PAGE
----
Wired Magazine recently (June 18, 2013) published a series of articles on movie trailers that was remarkable for its breadth, analysis and research. Lest these separate pieces fail to achieve adequate distribution and consideration, I wanted to do my part. In today’s post, I hope to high-spot and evaluate the article entitled “A Short History of Coming Attractions,” since having researched and written the definitive documentary history of the subject, I presume to know something about the matter myself.
The overview is broken up into the decades of the 40 and 50’s, 60’s and 70’s, 80 and 90’s and 2000’s and 2010’s, an organization approach which works better as a timeline than as history. My chief objection to this schematic is that the first 25 years of trailers are ignored, dismissed as “one-note origins in old Hollywood.” As readers of this blog are aware, that is a disservice to the sophistication, variety, innovation, and subtlety of early and classic trailers. Indeed, trailers were mini-movies from a very early period in their development, not, as the authors Palmer and Kehe would have us think, only in their later, contemporary phase. Indeed, given that the MPAA didn’t exist and didn’t constrain trailers to less than 3 minutes (now 2 is it?), one might say that early and classic trailers enjoy a stronger claim to the moniker “mini-movies” than their contemporary brethren.
It is, however, undeniably true, as Keith Johnston proved conclusively in his excellent book on trailer and technology (Coming Soon: Film Trailers and the Selling of Hollywood Technology), and as our documentary testified, that trailers are “defined by the business and artistic transformations in the industry.” It would be strange if they were not!!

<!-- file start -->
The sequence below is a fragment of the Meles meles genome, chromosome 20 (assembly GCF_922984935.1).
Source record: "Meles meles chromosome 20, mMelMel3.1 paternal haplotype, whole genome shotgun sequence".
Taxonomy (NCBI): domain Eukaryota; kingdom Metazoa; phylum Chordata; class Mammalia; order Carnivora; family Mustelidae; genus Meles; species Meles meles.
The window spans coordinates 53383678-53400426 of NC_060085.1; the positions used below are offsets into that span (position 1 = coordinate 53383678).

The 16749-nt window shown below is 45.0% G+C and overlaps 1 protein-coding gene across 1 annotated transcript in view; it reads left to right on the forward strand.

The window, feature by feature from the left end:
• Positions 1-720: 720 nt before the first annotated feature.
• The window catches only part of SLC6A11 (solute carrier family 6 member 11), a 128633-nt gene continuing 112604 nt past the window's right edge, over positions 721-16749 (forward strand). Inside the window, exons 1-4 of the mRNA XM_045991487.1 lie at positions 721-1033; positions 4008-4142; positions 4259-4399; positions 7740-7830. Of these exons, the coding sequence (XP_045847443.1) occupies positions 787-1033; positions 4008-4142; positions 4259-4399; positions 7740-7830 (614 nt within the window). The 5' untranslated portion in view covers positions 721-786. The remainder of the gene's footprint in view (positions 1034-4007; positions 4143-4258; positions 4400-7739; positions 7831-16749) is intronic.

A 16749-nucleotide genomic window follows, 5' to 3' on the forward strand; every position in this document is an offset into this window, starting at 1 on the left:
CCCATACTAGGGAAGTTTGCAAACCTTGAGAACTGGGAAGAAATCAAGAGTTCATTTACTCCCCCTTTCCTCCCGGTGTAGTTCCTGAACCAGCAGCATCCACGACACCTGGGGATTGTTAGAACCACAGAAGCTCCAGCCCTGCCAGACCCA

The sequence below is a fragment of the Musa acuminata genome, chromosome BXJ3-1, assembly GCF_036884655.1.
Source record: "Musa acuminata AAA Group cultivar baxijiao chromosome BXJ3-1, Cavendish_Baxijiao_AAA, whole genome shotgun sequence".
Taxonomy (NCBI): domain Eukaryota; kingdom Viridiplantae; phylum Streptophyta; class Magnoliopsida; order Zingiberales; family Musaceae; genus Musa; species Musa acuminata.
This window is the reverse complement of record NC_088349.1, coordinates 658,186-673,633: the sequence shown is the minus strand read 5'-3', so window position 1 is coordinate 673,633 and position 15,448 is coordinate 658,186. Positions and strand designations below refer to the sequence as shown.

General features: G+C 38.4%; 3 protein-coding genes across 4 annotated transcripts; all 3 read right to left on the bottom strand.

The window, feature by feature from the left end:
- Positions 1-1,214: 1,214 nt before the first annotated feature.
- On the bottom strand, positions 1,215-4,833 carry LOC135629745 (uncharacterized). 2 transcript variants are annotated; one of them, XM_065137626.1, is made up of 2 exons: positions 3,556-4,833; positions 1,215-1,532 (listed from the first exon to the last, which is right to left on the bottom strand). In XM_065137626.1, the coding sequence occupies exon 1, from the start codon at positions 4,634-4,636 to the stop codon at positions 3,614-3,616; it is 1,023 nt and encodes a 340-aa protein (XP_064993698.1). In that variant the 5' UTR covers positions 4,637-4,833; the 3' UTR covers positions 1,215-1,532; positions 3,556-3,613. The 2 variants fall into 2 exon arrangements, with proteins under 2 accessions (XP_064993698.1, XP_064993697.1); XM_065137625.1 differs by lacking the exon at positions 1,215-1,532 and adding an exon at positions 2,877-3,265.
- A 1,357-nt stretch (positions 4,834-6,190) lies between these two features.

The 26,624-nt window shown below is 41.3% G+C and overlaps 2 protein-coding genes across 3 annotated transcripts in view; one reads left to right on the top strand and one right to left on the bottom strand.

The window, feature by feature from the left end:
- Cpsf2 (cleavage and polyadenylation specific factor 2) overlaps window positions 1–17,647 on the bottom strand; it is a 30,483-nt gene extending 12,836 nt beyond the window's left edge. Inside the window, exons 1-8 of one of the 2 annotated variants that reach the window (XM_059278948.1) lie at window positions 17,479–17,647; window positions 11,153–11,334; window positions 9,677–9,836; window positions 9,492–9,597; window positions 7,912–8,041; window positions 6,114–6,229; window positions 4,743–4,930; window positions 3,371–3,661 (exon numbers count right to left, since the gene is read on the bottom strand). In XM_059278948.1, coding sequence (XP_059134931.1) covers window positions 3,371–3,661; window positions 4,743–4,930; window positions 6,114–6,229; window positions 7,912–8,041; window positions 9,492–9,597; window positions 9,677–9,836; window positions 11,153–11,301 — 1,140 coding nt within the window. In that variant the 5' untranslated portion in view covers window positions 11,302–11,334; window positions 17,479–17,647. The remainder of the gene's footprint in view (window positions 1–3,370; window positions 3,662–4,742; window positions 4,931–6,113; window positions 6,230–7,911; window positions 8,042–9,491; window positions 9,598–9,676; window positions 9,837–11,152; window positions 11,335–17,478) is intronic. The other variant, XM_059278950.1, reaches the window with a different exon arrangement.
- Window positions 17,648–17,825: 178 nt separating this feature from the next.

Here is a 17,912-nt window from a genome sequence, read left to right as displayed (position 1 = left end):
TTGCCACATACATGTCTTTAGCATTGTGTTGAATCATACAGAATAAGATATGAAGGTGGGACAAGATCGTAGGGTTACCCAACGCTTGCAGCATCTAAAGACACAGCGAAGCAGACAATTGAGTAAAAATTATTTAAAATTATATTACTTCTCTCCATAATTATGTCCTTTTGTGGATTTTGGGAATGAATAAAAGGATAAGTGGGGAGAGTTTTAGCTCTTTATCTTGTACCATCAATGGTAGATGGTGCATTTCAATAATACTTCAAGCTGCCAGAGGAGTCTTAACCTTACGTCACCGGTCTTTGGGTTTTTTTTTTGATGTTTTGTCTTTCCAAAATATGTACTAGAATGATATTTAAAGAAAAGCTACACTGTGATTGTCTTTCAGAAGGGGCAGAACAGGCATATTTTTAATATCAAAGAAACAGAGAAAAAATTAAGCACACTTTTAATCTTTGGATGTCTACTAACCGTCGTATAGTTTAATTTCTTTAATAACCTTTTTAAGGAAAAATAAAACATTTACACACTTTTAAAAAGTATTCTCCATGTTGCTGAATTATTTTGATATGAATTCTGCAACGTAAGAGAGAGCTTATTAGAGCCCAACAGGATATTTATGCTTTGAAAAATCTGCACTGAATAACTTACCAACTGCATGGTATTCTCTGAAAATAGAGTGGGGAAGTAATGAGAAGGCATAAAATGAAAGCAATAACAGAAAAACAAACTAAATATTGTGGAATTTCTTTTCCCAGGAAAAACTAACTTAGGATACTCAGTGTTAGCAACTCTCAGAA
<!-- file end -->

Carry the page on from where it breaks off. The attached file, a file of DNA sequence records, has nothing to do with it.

In the 1940’s and 50’s, a period which Palmer and Kehe characterize as “Spectacular, Spectacular!” hyperbolic cards are said to be the engines of marketing communication: “Cards do everything in Hollywood’s early trailers: show titles, name stars, celebrate technology. But most of all, they sell the movie with outrageous superlatives—like ‘classic’ and ‘sensation.’ Hyperbole defines the era—nearly 80 percent of the trailers we watched use it in some way.” Whereas Palmer and Kehe insist on disruption and change as a characteristic of trailer development, I am persuaded that continuity and evolution are more accurate ways to consider their history.
With respect to Hyperbolic Cards, however, I should point out that while we current trailer convention has dispensed with much of the rhetorical excess of hyperbole and bombast, cards are still a critical feature of trailers, relied on for communication and impact. We use graphic cards (their visual presentation conveying the bombastic energy that today’s more prosaic copy has sacrificed to contemporary taste) for all of the same functions (title, cast, attitude, story, genre, etc.) while relying on the clever line, adage, or slightly-tweaked maxim to deliver a memorable marketing appeal.
In the 1960’s and 70’s, Palmer and Kehe celebrate “NEW VOICES, The DIRECTOR AS STAR.” In writing about the trailer for Dr. Strangelove, they write, “Trailers reflect the new director-auteurs’ idiosyncratic styles. Not only is this trailer distinctly Kubrickian—it was cut by his title-sequence designer, Pablo Ferro—it literally captures the director: Flashes of Kubrick’s mug are embedded subliminally. Other landmark directors of the time, like Alfred Hitchcock and Woody Allen, appear in their trailers as well.”